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House hears public opinion on mental-parity bill

February 04, 2002
By: Kathryn Handley
State Capital Bureau

JEFFERSON CITY - About 60 people filled the room Monday night as Rep. Vicky Riback Wilson, D-Columbia, presented her mental health parity bill to the House Critical Issues Committee.

People ranging from church officials to psychiatrists voiced support for the proposal, which would include mental health coverage with general health policies, instead of separately.

"We have people who are falling through the cracks," psychiatrist Lynne Moritz said. "The largest mental health facility in the country is currently the Los Angeles county jail."

Wilson said providing mental-health parity is scientifically sound, humane and cost effective.

"Because it is identifiable, definable, and treatable, it is like other forms of illness and therefore should be covered in the same way under our insurance laws," she said.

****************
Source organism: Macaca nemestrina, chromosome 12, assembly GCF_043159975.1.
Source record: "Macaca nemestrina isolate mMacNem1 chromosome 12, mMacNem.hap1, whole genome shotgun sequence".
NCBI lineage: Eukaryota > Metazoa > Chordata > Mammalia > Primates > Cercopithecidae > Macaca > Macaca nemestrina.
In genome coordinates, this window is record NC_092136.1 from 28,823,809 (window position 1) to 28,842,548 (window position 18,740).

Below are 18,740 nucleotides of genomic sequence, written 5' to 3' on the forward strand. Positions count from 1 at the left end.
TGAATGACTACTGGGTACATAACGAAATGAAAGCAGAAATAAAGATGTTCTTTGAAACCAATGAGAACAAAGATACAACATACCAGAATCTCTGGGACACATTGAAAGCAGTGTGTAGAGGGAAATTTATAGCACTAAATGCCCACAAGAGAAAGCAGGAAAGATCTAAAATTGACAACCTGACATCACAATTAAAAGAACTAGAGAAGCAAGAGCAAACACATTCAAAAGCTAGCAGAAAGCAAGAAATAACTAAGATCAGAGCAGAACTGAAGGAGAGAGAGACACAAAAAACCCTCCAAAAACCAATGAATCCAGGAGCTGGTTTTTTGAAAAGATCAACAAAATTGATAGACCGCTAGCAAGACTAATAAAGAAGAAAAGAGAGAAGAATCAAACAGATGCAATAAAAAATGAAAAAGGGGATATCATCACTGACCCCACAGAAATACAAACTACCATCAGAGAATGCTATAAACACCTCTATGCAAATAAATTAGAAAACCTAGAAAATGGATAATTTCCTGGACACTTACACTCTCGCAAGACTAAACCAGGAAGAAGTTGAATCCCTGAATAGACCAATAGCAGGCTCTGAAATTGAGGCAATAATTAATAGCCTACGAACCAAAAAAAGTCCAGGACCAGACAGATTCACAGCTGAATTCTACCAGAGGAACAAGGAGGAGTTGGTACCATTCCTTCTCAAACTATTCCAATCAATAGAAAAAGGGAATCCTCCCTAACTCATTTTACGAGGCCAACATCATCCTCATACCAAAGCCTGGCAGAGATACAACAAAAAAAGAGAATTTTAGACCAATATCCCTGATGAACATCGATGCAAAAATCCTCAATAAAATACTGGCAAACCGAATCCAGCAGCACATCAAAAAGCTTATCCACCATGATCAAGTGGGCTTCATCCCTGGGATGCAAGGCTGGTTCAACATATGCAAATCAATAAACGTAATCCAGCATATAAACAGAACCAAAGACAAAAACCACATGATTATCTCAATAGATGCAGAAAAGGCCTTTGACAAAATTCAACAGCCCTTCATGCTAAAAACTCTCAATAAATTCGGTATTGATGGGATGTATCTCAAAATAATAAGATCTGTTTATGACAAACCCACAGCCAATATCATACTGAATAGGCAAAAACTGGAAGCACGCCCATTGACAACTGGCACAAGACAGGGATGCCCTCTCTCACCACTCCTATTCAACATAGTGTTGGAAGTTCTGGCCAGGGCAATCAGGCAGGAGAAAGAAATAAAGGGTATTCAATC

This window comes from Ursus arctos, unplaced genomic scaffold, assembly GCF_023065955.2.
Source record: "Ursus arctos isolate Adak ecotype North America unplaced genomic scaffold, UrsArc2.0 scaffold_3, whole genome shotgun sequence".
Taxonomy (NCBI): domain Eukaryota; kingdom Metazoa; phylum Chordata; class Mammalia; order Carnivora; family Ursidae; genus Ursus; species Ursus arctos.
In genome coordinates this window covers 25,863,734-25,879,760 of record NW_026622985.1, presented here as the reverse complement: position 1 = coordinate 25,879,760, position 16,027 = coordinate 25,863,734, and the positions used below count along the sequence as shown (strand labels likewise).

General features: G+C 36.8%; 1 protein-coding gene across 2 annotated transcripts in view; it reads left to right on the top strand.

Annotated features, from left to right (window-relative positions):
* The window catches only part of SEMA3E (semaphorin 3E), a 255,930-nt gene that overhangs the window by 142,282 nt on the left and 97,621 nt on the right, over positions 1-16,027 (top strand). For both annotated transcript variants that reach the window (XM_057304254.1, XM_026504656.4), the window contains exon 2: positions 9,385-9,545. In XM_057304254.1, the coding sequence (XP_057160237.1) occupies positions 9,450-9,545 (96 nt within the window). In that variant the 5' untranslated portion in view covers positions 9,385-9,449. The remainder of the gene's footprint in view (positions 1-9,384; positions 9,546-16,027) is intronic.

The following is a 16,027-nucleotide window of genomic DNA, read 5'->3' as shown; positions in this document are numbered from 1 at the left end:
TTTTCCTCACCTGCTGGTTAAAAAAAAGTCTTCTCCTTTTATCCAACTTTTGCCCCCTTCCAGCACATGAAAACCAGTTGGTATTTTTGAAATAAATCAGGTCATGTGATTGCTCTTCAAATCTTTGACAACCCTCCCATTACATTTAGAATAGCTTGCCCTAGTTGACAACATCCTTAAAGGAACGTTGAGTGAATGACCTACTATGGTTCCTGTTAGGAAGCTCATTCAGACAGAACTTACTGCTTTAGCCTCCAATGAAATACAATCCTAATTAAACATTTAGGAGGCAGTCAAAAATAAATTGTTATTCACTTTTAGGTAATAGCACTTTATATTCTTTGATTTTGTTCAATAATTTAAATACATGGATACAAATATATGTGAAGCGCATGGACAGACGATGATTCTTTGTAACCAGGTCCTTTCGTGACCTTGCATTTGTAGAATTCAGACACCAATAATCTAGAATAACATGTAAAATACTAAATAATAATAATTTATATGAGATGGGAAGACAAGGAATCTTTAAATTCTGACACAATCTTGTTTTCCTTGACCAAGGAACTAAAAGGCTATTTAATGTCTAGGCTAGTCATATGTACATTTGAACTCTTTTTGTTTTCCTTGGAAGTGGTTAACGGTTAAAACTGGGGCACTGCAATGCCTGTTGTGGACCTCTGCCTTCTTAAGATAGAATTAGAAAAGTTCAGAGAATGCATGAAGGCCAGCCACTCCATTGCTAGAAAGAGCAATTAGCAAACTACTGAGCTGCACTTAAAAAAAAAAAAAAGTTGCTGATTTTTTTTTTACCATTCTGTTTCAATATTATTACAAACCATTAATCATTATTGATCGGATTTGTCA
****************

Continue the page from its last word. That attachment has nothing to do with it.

In states that have implemented similar plans there has been a 30-cent to $1 increase in monthly premiums per person, she said.

Wilson said that her proposal would save businesses and state money in the long run by increasing worker productivity. Wilson cited depression as the No. 1 reason for worker absence.

Committee member Rep. Matt Bartle, R-Lee's Summit, said he was not convinced. "If this is going to save so much money, why isn't the market already doing it?" he asked Wilson.

Wilson said companies do not look into the cost-effectiveness of providing mental-health insurance because of the negative stigma associated with mental illnesses.

Thirty-two states, including Missouri, currently have some type of mental-health parity. But advocates of the bill said the existing policy is insufficient.

The bill would also eliminate lifetime limits for people with drug and alcohol addictions, allowing them to enter rehabilitation programs as many times as needed.

Bartle said he thinks that section of the bill will cause the most problems in gaining House approval.

The committee is scheduled to vote on the bill Wednesday morning.